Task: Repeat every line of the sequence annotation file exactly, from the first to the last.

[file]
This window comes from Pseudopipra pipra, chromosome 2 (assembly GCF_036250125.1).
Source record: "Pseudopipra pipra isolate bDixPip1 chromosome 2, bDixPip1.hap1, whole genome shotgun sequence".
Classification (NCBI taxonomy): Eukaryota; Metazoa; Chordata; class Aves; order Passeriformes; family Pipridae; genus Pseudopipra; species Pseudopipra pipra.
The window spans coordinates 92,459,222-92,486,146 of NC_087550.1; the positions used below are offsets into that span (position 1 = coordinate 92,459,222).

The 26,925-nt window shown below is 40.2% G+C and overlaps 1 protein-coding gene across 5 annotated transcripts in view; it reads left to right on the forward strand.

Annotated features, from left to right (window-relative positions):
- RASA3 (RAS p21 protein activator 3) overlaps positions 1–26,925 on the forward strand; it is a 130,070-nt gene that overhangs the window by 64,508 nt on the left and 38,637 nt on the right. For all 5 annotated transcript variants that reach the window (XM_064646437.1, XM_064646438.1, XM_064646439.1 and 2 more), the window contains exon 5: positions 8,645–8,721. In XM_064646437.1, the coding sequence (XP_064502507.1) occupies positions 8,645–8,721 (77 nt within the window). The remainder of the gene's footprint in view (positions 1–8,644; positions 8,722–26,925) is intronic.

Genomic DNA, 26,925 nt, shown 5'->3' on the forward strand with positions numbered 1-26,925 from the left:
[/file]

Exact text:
This window comes from Pseudopipra pipra, chromosome 2 (assembly GCF_036250125.1).
Source record: "Pseudopipra pipra isolate bDixPip1 chromosome 2, bDixPip1.hap1, whole genome shotgun sequence".
Classification (NCBI taxonomy): Eukaryota; Metazoa; Chordata; class Aves; order Passeriformes; family Pipridae; genus Pseudopipra; species Pseudopipra pipra.
The window spans coordinates 92,459,222-92,486,146 of NC_087550.1; the positions used below are offsets into that span (position 1 = coordinate 92,459,222).

The 26,925-nt window shown below is 40.2% G+C and overlaps 1 protein-coding gene across 5 annotated transcripts in view; it reads left to right on the forward strand.

Annotated features, from left to right (window-relative positions):
- RASA3 (RAS p21 protein activator 3) overlaps positions 1–26,925 on the forward strand; it is a 130,070-nt gene that overhangs the window by 64,508 nt on the left and 38,637 nt on the right. For all 5 annotated transcript variants that reach the window (XM_064646437.1, XM_064646438.1, XM_064646439.1 and 2 more), the window contains exon 5: positions 8,645–8,721. In XM_064646437.1, the coding sequence (XP_064502507.1) occupies positions 8,645–8,721 (77 nt within the window). The remainder of the gene's footprint in view (positions 1–8,644; positions 8,722–26,925) is intronic.

Genomic DNA, 26,925 nt, shown 5'->3' on the forward strand with positions numbered 1-26,925 from the left: